MILES PARKS, BYLINE: When you think about how Russians operated this cyberattack, basically, a lot of it was what's called spear phishing - targeted emails to try and get passwords from people. Election officials were not thinking like targets before the summer of 2016. And there was a lot of clicking on emails like that. Now they're thinking like targets. And that kind of changes the game in a lot of different ways. But now that caveat - the technology that we're actually using to vote - that has not really changed in the past two years. One study found that 41 states will use equipment to vote in this upcoming midterm election that's more than a decade old.
KING: Ten years old.
PARKS: Yeah, exactly. Earlier this week, I asked Senator Marco Rubio how confident he is in America's voting system. And here's what he told me.
MARCO RUBIO: I'm confident about America's election system. But I'm equally confident about the determination and the capability of Russian intelligence to interfere in ways that most people don't think about. It's not about changing votes, necessarily.
KING: When Rubio says it's not about changing votes, what does he mean? What is he saying that he is worried about?
PARKS: What he's talking about is voter confidence. Basically, this scenario does not involve actually affecting vote tallies. What it involves is going into voter registration systems, changing where people are supposed to cast their ballots, breaking into election websites that are supposed to show the winners and then showing losers instead. And basically, that sews chaos within the voting public without ever affecting or changing a vote.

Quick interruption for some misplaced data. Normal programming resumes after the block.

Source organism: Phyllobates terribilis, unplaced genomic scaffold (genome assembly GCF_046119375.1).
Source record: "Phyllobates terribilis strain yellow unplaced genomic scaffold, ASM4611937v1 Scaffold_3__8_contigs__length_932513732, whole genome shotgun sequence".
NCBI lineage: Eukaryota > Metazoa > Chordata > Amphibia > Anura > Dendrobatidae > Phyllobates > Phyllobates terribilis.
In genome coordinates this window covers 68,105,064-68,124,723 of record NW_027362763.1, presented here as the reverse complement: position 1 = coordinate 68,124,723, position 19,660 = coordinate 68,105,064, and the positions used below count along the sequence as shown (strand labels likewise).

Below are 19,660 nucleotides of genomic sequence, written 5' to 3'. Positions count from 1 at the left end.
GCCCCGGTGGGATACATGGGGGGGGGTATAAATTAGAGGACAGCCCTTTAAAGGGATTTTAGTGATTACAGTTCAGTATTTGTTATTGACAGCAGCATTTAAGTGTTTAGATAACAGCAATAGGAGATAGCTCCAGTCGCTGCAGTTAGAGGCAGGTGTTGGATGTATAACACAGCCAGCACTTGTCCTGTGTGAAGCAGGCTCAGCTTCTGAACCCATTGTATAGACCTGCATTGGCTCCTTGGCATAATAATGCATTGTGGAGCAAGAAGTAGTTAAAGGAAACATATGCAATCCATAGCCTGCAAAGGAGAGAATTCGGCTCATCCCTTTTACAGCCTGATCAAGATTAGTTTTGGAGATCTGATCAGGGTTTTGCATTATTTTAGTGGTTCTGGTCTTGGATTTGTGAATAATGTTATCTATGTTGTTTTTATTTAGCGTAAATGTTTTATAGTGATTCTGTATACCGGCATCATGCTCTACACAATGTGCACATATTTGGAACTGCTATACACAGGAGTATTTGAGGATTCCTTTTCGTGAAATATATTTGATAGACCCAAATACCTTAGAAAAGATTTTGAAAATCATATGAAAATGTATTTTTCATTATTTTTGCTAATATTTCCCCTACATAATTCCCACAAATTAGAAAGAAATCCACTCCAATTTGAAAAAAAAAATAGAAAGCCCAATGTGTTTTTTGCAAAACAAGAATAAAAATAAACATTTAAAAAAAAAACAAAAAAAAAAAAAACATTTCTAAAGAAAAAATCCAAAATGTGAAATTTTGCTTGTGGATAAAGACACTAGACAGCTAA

KING: What is the government doing to fix this or to at least improve it?
PARKS: Right, so Congress did allocate $380 million this year to election security, which is a big deal. But it's important to realize that money in context. The state of California got more money than that for the 2000 elections to overhaul just their voting infrastructure. I don't want to say it's a drop in the bucket, but it's not enough to actually affect the hardware that people are voting on. It's going to go towards trainings and software improvements and things like that. What's unclear is whether there's more money coming down the road. House Democrats released a report earlier this month that said it would cost about $1.4 billion over the next 10 years to actually get America's voting infrastructure up to where we need it to be.
KING: And so when President Trump sort of veers back and forth on the extent to which Russia interfered in the 2016 election, as we've seen him do this week, what effect does that have on the government's ability to get the money out there and to get the job done?
PARKS: Right. I think it definitely doesn't help, so the National Association of Secretaries of State actually released a statement after that remarkable press conference in Helsinki earlier this week. And they asked the White House to, quote, "provide clear and accurate statements going forward." And then when you look at the fact that it's been academic groups and private sector groups who've actually made a lot of strides in training election workers and thinking about this issue in - on the big picture, it kind of shows that the government has had trouble making this a priority.
KING: NPR's Miles Parks. Thank you so much, Miles.
PARKS: Thank you. Transcript provided by NPR, Copyright NPR.